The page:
[142857, 588235294117647, 52631578947368421]
sage: sum( _ )

Please let me post the answer, so that i can downgrade it if i read it again.

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Good day Thank you for your answers. They gave me all the answers I was searching even I don't understand all. I must learn more about SAGE to understand what you wrote if GF(p)(10).multiplicative_order() == (p-1) I'm learning SAGE since about one year after have follow a MOOC about it on the FUN site

wisher gravatar imagewisher ( 2017-07-27 14:17:54 +0100 )edit

If something is unclear, please ask. The strength of sage is that it's the simple and natural bridge between (structural) computing & (structural) mathematics. In our case, let's connect the "long periods" of $1/p$ with the multiplicative order of $10$ in the group $\mathbb F_p-{0}$. Write $$\frac1p=\frac{0,99999999\dots}p$$and make the division for $p=13$ with bare hands:13 in 9, no, 13 in 99, 7 times, rest 8, ok, 89, 13 in 89... The first time we get the rest 0 (as at the beginning) is giving the period. Since

sage: 999999 / 13

we expect the period 076923. A theorem of Fermat insures that 999999 999999 / 13 in $\mathbb Z$, but a divisor of $12$, the $6$ is good too. This is because $13$ divides $10^6-1$. I.e. $(10\mod 13)^6$ is $1\mod 13$, i.e. 10 has ...(more)

dan_fulea gravatar imagedan_fulea ( 2017-07-27 19:28:49 +0100 )edit

Thank you for your feedback. They remind me of my early years (I am 77 years old) when I tried to understand and assimilate the theorems of Fermat and Wilson. At the time I found it very difficult. Now, with a computer, as it is possible to experiment I try to solve problems (found on Euler and Turing project sites). If you could advise me a book or documents dealing with the simplest way possible by examples I will be grateful.

wisher gravatar imagewisher ( 2017-07-28 23:24:49 +0100 )edit

Sorry for the delay, saw the comment too late. The theorem of Fermat is best explained in the context of groups, as a generalization. If the group $G$ has $H$ as a subgroup, then the order of $G$, the number of its elements, is divisible by the order of $H$. For a prime $p$, we can consider the field $\mathbb F_p$ with the two operations $+$ and $\cdot$, then pass to $G=\mathbb F_p^*$ with the $\cdot$ as operation. It has $(p-1)$ elements. Each element $a$ in $G$ generates a group $H$ with elements $1,a,a^2,\dots$ and the first power $h$ with $a^h=1$ is the order of $a$ (and $H$). So $h$ divides $(p-1)$, i.e. $a^{p-1}=1$ in $G$. We are now mixing structures, go back to the ring, get $a^p=a$, all $a$ including $0$. The same for the ring $R=\mathbb ...(more)

dan_fulea gravatar imagedan_fulea ( 2017-08-15 19:42:45 +0100 )edit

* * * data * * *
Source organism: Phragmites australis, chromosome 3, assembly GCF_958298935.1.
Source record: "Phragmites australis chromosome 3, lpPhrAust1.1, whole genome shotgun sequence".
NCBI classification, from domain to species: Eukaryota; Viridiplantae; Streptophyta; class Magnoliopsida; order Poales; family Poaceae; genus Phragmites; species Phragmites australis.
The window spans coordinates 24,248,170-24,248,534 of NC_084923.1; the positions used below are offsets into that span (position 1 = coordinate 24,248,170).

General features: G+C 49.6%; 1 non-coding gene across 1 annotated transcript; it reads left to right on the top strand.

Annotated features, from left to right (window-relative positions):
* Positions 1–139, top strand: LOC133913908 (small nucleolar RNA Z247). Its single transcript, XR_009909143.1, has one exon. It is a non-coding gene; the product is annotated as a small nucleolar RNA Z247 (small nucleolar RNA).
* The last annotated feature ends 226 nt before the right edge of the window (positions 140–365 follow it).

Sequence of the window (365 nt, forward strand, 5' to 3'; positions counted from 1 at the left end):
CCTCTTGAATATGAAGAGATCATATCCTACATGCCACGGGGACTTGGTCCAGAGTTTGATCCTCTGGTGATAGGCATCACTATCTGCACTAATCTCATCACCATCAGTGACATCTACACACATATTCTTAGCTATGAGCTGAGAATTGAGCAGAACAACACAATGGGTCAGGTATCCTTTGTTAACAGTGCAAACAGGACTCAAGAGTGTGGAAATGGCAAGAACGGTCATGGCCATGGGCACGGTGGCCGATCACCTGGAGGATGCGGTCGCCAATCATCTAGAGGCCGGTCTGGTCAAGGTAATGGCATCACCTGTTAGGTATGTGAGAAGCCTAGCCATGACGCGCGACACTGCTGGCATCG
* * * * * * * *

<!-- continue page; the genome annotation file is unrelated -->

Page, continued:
Examples: For the first prime after 10000 we have...

sage: p = 10000.next_prime()
sage: p
sage: K = GF(p)
sage: K.multiplicative_generator()
sage: K(5).multiplicative_order()
sage: list( set( [ a.multiplicative_order() for a in K if a != K(0) ] ) ) 
[1, 2, 5003, 10006]
sage: (p-1).divisors()
[1, 2, 5003, 10006]

For $n = 2016$ we have:

sage: R = Zmod( 2016 )
sage: G = R.unit_group()
sage: G.order()
sage: euler_phi( 2016 )
sage: 2016 * prod( [ 1-1/s for s in 2016.prime_divisors() ] )

and the order of $41$ in $G$ is

sage: R(41).multiplicative_order()

a divisor of $\phi(2016)=576$. (Euler)

dan_fulea gravatar imagedan_fulea ( 2017-08-15 19:54:29 +0100 )edit

answered 2017-07-24 17:25:06 +0100

vdelecroix gravatar image

updated 2017-07-24 17:25:44 +0100


for n in prime_range(6, 50):
    print n, "ordre=", Zmod(n)(10).multiplicative_order()
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Thank you very much for your answer. It help me in my learning of Sage. I apologize for my bad english, I'm Belgian and speak french. I have look in Wikipedia for the exact formulation: Primes p such that the decimal expansion of 1/p has period p-1, which is the greatest period possible for any integer. Those primes are called 'long primes' and they gives a cyclic number. They are also called full reptend primes. Primes p for base 10: 7, 17, 19, 23, 29, 47, 59, 61, 97, 109, 113, 131, 149,...

wisher gravatar imagewisher ( 2017-07-25 00:16:35 +0100 )edit

I have modified your program which give me

som =0
for n in prime_range(6, 100):
    if Zmod(n)(10).multiplicative_order()==n-1:
        print n,
        som += n
print "somme=", som

we obtain 7 17 19 23 29 47 59 61 97 somme= 359

wisher gravatar imagewisher ( 2017-07-25 00:16:50 +0100 )edit

It is faster because it has no inner loop. Now my real problem is to find the answer of the following question: given S(n) the sum of all the cyclic numbers with no more then n digits. They say that S(10) = 142'857 et S(20) = 53'219'814'241'628'925. I modify the program like this:

som =0
    for n in prime_range(6, 100):
        if Zmod(n)(10).multiplicative_order()<=10:
            print n,
            som += n
    print "somme=", som

we obtain 7 11 13 37 41 73 somme= 182 but I don't know what range I must take to obtain S(10)=142'857

wisher gravatar imagewisher ( 2017-07-25 00:36:02 +0100 )edit

thank you for your explanations. I see that I still have a lot to learn. It's frustrating to be stuck in solving a problem because I do not know all the tricks that make a program much more effective. Where can I find answers? Which book or site or ...?

wisher gravatar imagewisher ( 2017-07-25 00:36:38 +0100 )edit

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Asked: 2017-07-24 15:58:19 +0100

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Last updated: Jul 25 '17